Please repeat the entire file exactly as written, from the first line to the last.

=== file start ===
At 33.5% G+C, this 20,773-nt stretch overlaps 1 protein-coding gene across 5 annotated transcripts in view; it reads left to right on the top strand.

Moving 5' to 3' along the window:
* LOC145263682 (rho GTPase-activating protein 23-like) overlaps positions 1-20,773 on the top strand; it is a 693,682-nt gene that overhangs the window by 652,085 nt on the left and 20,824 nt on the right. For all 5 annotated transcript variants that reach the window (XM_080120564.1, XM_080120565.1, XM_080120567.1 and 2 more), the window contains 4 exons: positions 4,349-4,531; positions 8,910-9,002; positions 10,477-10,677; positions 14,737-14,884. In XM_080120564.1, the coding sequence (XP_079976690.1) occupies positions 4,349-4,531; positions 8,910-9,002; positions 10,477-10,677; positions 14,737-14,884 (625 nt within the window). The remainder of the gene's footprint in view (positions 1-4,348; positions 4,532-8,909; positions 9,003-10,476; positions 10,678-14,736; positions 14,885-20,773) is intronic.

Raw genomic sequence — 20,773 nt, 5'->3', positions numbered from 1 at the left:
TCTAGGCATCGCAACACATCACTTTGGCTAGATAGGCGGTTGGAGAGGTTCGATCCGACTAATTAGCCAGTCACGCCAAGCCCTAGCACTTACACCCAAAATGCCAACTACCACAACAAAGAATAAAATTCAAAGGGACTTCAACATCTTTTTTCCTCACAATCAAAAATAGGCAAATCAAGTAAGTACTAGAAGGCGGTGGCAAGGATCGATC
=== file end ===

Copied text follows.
At 33.5% G+C, this 20,773-nt stretch overlaps 1 protein-coding gene across 5 annotated transcripts in view; it reads left to right on the top strand.

Moving 5' to 3' along the window:
* LOC145263682 (rho GTPase-activating protein 23-like) overlaps positions 1-20,773 on the top strand; it is a 693,682-nt gene that overhangs the window by 652,085 nt on the left and 20,824 nt on the right. For all 5 annotated transcript variants that reach the window (XM_080120564.1, XM_080120565.1, XM_080120567.1 and 2 more), the window contains 4 exons: positions 4,349-4,531; positions 8,910-9,002; positions 10,477-10,677; positions 14,737-14,884. In XM_080120564.1, the coding sequence (XP_079976690.1) occupies positions 4,349-4,531; positions 8,910-9,002; positions 10,477-10,677; positions 14,737-14,884 (625 nt within the window). The remainder of the gene's footprint in view (positions 1-4,348; positions 4,532-8,909; positions 9,003-10,476; positions 10,678-14,736; positions 14,885-20,773) is intronic.

Raw genomic sequence — 20,773 nt, 5'->3', positions numbered from 1 at the left:
TCTAGGCATCGCAACACATCACTTTGGCTAGATAGGCGGTTGGAGAGGTTCGATCCGACTAATTAGCCAGTCACGCCAAGCCCTAGCACTTACACCCAAAATGCCAACTACCACAACAAAGAATAAAATTCAAAGGGACTTCAACATCTTTTTTCCTCACAATCAAAAATAGGCAAATCAAGTAAGTACTAGAAGGCGGTGGCAAGGATCGATC